From a forensic point of view, extracting the First Fetch Time and Last Fetch Time data elements are a critical part of parsing the metadata information. These data elements allow creation of a forensic timeline using the cache.  This is what the ff_cache.pm log2timeline module does.

Metadata parsing can include digging information out of the Server Response that will be useful for extracting and processing the actual cache data.  This can include “Content-Length” HTTP responses to get the byte count of the cached data, “Content-Type” to determine the MIME type of the returned content, and “Content-Encoding” to determine if the returned content has been gzipped.  The original filename of the cached item can often be determined by parsing the Request String, and the First or Last Fetch Time can be used to recreate the file modification time.

Given the filename, block offset, block size, and either number of blocks or the Content-Length information, the Cache Data can be read from the appropriate cache file.  The discovered metadata information can be used to recreate the cached file outside of the Firefox cache with its original attributes.

I’ve written a utility in Perl that uses this methodology to read and extract from a Firefox cache and I’ve made it available for download.  Refer to the appendix for a description of the tool and where to get it.

Forensic Implications

Although I won’t discuss all of the methods and implications of doing forensics on Firefox activity (see Alex Bond’s excellent blog article for more information about general Firefox forensics), there are implications to forensic methodology based on how information is recovered from the Firefox cache.

While Firefox is running it keeps the working copy of the _CACHE_MAP_ in memory, clearing the contents of the disk version and setting the header “dirty flag.”  When Firefox flushes the cache, for example upon shutdown, it clears the dirty flag once it has written the contents of the Cache Map file.  This is significant to the forensic investigator because Cache Map entries may be corrupt or nonexistent if cache data is acquired while Firefox is either running or has been halted abruptly before flushing its in-memory cache.  This indicates that failure to allow Firefox to quit cleanly before acquisition may hinder efforts to do full cache recovery.

Firefox updates the _CACHE_00[1-3]_ cache files continuously during browsing activity (one can observe modification times change on the files and find current entries even while Firefox is still open).  These files can be acquired at any time, but without a correct Cache Map file it is difficult to correlate cache metadata with the data it belongs to.  For tools that examine only the metadata without attempting to correlate cache metadata and data entries, such as log2timeline, the lack of a valid _CACHE_MAP_ file will not be a handicap.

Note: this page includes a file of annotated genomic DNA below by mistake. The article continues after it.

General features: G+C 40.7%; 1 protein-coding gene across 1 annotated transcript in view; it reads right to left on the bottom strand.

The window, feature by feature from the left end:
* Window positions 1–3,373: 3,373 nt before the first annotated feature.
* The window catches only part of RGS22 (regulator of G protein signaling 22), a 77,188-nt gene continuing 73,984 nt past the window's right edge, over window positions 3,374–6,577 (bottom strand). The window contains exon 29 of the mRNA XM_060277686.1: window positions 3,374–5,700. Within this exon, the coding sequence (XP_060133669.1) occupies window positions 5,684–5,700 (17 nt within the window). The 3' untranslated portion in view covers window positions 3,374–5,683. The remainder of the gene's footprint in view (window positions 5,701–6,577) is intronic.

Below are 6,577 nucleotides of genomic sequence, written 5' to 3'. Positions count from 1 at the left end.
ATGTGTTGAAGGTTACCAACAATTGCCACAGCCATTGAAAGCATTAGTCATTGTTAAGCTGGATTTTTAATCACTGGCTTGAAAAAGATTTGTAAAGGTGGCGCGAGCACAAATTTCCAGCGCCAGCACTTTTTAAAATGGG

Because Firefox routinely creates and deletes Cache Mapfiles, it should be possible to forensically recover deleted copies and possibly correlate them to existing and/or recovered deleted _CACHE_00[1-3]_ files.  More research is needed in this area.

Conclusion

This paper describes the Firefox cache, including how to read cache metadata and extract cache elements.  It points to a technical description of algorithms and file formats for deciphering the Firefox cache, and it presents information on how Firefox manipulates the cache.

Although the paper describes some forensic implications to the way Firefox performs caching, this discussion has not been primarily focused on forensic issues.  This paper is meant as a building block for future development to identify and recover deleted Firefox cache elements, correlate Firefox cache findings with other Firefox artifacts such as browse history, and to perform other useful forensic tasks.

Resources

Here are pointers to other resources on this topic that I’ve put online, as well as sources I’ve used to write this paper or have found useful to this topic.

Appendix: The ff_cache_find tool

As part of research of the Firefox cache, I developed a tool to selectively display and recover cache entries.  The tool, ff_cache_find, is a command-line Perl script that reads the Firefox _CACHE_MAP_ file and associated cache files, then displays cache entries metadata and optionally allows recovery of cached items into a recovery directory. This is a description of the tool and how to use it.

ff_cache_find.pl requires the following Perl modules to be loaded on the system:

  • Compress::Raw::Zlib – to decompress gzipped content
  • MIME::Types – to interpret Content-Type headers

Running the tool with no parameters gives a “usage” message that tells most of the story:

Usage: ./ff_cache_find_0.3.pl [mapfile]
Options:
    --search=[search regex] (default is .* - everything)